Review: Martin Luther: Preacher of the Cross

Martin Luther: Preacher of the Cross. By John Pless. St. Louis: Concordia Publishing House, 2013. 144 pages. Click here.

Christ the Lord sent out his apostles saying, “Receive the Holy Spirit. If you forgive the sins of any, they are forgiven them; if you withhold forgiveness from any, it is withheld” (John 20:22–23). Jesus sent out the apostles to care for all sinners. The apostles did this by preaching and distributing the sacraments. This is still how pastors tend to sinners today. They are to preach, teach, and administer the sacraments for the forgiveness of sins, life, and salvation. The pastor is to preach Christ, baptize in the name of Christ, distribute the body and blood of Christ, and absolve sinners in the name of Christ in order that all may live eternally in paradise with their Lord. This is not a light task, but a burdensome and profound vocation. One tool that can help lighten the pastoral responsibility, or better yet, encourage and comfort the pastor in his vocation, is Professor John Pless’ book, Martin Luther: Preacher of the Cross.

Pless opens his book saying, “It was and is my conviction that the more pastors are grasped by Luther’s theology, the stronger their preaching of repentance and faith will be. Luther’s theology is nothing if it is not realistic—both about human sin and unmerited divine mercy in Christ. This realism will serve pastors seeking to minister faithfully to Christ’s sinful, yet holy flock” (11). Pless makes the clear and correct assertion that Luther’s reformation was a pastoral reformation, with the comfort of the terrified conscience at the center of all Luther’s theology. This understanding of Luther’s theology assists pastors today as they continue to care for the same terrified sinners. Preaching, which is more than the proclamation from the pulpit, but rather is the continual work of the pastor in the life of the congregation, is what drove Luther’s reformation. The sinner must always have the cross, the forgiveness of sins, proclaimed into their ears because they are constantly assaulted by sin, death, and the power of the devil. Pless concludes the introduction to the book by confessing the ongoing work of the Holy Spirit in that the work of conversion is an “ongoing reality for the believer. Without the word of the cross continually in the ears and heart of the believer, faith withers. Pastors must preach and teach the one true faith, speak the absolution recalling sinners to their Baptism in repentance, and distribute the testament of Christ’s body and blood for the forgiveness of sins” (25).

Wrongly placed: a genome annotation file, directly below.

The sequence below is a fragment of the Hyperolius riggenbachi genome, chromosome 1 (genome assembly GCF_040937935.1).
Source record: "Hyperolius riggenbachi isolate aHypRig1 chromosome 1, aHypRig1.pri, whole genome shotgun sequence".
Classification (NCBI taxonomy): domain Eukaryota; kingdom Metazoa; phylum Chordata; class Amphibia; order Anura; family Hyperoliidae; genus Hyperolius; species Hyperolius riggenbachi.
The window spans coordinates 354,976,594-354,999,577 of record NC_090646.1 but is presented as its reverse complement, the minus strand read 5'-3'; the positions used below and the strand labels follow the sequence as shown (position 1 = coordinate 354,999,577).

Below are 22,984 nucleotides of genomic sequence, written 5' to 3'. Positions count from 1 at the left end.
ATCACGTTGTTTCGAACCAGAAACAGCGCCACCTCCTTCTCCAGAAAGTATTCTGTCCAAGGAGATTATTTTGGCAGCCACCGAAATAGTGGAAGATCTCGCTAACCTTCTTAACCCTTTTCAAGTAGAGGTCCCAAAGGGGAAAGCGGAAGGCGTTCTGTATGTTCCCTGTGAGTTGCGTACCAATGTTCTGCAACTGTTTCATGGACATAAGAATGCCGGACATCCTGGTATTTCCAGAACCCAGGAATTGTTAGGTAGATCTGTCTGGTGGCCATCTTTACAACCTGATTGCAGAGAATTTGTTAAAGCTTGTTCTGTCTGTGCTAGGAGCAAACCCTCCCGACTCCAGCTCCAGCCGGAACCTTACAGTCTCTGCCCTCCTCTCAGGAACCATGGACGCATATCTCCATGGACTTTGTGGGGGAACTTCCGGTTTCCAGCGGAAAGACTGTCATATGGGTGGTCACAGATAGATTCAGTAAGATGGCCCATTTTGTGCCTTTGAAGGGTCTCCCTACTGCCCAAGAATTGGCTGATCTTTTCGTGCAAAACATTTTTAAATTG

Preaching is not a once a week event in the congregation’s life, but is the regular business of the pastor. He preaches in the pulpit, at the font, by the bedside, and next to the grave. Preaching is the ongoing proclamation of the justifying God, justifying sinners for eternal salvation. Preaching is therefore the act of Jesus, not the words and opinions of man. Preaching is pastoral care. After his introduction, Pless summarizes that Luther’s pastoral theology, best expressed in the Small and Large Catechisms, was a fruit of the Saxon visitations. The ignorance of both the clergy and the laity showed that a prayer book was needed, one to guide preachers and hearers in their baptismal life under the cross with the hope of the resurrection. After this summary of the catechisms, Pless guides the reader through Luther’s theology of pastoral care in seven chapters with foundational pastoral topics ranging from anxiety to vocation. In each of these chapters, Pless gives a plethora of Luther quotations and accounts of Luther’s pastoral practice. One verse that can best summarize all of Luther’s pastoral theology and practice is in the first chapter on anxiety and distress. Pless says, “Jesus is not ashamed to be found in the midst of barn flies and manure. He is not ashamed to be found in the company of weak sinners” (45).

Pless gives a stupendous summary of Luther’s pastoral theology with a fantastic bibliography and an appendix of additional readings. Pless is faithful to Luther’s theology of preaching and pastoral care of the terrified soul. This little book is essential for every pastor because it is nothing if not practical for a variety of pastoral needs. I would encourage you to get this book if you do not already have it, and to read it again if you do own it. This book will help every pastor as he cares for the sheep given to him as he preaches, baptizes, communes, buries, catechizes, and absolves all sinners who are brought to him. This book will make you a better theologian and a better preacher because it draws you closer to Luther, the Confession, and our Lord Christ Himself as you study Holy Scripture.

Chris Hull
Normal, Illinois